Synopsis: When Denny “Donuts” Murphy’s mother dies, he becomes the world’s biggest class clown. But deep down, Donuts just wants a normal life—one where his mom is still alive and where his dad doesn’t sit in front of the TV all day. And so Donuts tries to get back into the groove by helping his best friend with their plan to get dates for the end-of-the-year school dance. When their scheme backfires, he learns that laughter is not the best medicine for all of his problems. Sometimes it’s just as important to be true to yourself.
Huge thank you to Netgalley and Macmillian for giving me the opportunity to review this book. The opinions expressed are purely my own.
Denny’s story beings at his mother’s funeral. He is forced to accept a new change in his life — one that exists without the biggest influence in his life. I knew exactly where Denny was coming from having lost my father back in February of this year. It’s crazy to think how someone you had in your life every day can be gone in the blink of an eye.
I love that Blackstone doesn’t shy away from issues such as cancer in this novel. He doesn’t sugarcoat what cancer does, he makes the argument that regardless of age, cancer is something anyone can understand. What I love is that Denny wasn’t shy about asking questions related to his mother’s illness either. Denny has such a pure heart, he means well, but when loss happens, you soon realize how different you feel as a person.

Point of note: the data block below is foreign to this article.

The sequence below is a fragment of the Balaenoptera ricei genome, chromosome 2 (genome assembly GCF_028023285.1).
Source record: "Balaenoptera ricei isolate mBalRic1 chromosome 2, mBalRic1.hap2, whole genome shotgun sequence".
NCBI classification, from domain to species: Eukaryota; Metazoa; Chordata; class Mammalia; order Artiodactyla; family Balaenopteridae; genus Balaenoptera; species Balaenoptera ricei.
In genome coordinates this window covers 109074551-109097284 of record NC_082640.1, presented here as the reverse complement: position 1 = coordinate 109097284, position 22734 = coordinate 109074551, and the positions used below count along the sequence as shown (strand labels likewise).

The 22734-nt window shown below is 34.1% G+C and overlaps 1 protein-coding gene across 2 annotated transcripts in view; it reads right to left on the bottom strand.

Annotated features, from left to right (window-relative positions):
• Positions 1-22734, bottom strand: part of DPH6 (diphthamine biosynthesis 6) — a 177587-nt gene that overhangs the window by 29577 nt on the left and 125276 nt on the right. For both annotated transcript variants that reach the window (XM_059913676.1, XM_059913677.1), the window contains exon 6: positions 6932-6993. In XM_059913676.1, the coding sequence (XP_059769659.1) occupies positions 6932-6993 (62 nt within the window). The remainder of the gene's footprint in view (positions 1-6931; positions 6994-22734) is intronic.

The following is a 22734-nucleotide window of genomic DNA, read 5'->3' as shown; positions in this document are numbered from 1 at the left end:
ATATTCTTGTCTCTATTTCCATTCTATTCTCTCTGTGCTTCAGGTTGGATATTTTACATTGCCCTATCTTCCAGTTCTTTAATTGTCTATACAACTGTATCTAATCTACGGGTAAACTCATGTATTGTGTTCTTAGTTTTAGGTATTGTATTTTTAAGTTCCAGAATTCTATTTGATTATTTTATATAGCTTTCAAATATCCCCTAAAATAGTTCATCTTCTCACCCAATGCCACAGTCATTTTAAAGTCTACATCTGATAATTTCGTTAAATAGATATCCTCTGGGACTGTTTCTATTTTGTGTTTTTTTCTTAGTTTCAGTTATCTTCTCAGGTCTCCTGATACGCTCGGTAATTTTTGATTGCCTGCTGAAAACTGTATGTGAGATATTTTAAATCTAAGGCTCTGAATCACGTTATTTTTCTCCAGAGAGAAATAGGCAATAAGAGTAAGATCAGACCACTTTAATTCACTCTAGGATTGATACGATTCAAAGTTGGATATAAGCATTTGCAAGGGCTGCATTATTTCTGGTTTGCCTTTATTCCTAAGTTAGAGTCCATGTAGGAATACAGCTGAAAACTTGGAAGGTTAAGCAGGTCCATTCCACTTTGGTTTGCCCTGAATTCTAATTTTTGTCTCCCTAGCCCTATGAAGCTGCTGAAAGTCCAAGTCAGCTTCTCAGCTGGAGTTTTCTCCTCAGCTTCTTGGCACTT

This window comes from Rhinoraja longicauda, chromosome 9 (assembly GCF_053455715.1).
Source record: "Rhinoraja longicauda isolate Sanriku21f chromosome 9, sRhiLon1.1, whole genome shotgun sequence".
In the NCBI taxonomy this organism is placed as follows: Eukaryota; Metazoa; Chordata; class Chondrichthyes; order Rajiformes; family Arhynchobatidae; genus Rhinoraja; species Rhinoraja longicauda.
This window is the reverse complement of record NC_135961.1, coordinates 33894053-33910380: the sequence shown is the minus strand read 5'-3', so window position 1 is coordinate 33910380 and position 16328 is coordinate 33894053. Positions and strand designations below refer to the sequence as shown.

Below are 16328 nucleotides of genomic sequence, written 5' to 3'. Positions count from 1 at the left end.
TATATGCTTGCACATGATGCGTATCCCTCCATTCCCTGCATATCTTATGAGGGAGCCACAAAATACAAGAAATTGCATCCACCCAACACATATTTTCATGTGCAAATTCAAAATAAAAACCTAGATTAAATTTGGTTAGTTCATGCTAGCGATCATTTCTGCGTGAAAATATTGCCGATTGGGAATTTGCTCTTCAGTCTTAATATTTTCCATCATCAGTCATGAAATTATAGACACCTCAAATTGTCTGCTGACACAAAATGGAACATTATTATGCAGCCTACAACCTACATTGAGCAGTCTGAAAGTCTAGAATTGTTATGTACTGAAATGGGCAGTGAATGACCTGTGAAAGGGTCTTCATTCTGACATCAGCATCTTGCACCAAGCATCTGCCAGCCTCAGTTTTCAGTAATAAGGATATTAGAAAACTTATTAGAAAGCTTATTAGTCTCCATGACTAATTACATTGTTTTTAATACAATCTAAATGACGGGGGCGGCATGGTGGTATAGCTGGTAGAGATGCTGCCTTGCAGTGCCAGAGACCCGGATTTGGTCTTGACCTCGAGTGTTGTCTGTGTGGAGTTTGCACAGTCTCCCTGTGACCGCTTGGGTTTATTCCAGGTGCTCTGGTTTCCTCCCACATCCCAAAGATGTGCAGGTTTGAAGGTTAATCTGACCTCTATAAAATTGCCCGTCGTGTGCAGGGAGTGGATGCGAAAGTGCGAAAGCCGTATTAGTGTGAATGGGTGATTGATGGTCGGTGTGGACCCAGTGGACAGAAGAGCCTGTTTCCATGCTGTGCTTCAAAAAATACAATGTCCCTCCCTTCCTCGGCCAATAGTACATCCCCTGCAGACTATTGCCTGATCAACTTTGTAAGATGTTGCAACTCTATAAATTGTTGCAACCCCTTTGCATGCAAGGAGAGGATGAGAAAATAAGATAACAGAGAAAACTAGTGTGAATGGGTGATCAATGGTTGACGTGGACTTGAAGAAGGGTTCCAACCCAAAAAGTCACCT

The interaction between Denny and all the characters is really strong. Manny attempts to make Denny feel like the world hasn’t changed one bit, his teachers attempt to provide a sense of normalcy even if Denny doesn’t entirely think they understand what he is going through, and his father goes through a rough transformation as well: coping in a world without his beloved wife.
Having written pieces on loss myself, I feel like Blackstone hits the after-death-transformation dead on (pardon the pun). Sometimes we behave in ways that make us feel like we aren’t entirely ourselves, we act out because we want what we know isn’t possible, and sometimes we struggle to be ourselves because we feel like a small piece has been taken away. Yet, despite the darkness Denny feels, he gets into some crazy adventures (candy mafia!), goofs off, and still manages to keep a mostly lighthearted tone throughout. He’s a wonderful character who is supported by an equally strong ensemble cast and he makes the topic feel less painful in many ways because of it. The ending really broke my heart and then somehow I felt like it had been stitched back together.
I really commend Matt Blackstone’s efforts in making a realistic middle grade book about loss and how we cope. It’s not an easy feet to get younger readers to read about life and death in such a way where the effort can be truly personal and reflective. I feel like reader’s will have to be in the right frame of mind to enjoy this book, but ultimately there is such a beautiful story here that I can’t help but recommend. Denny is so easy to root for.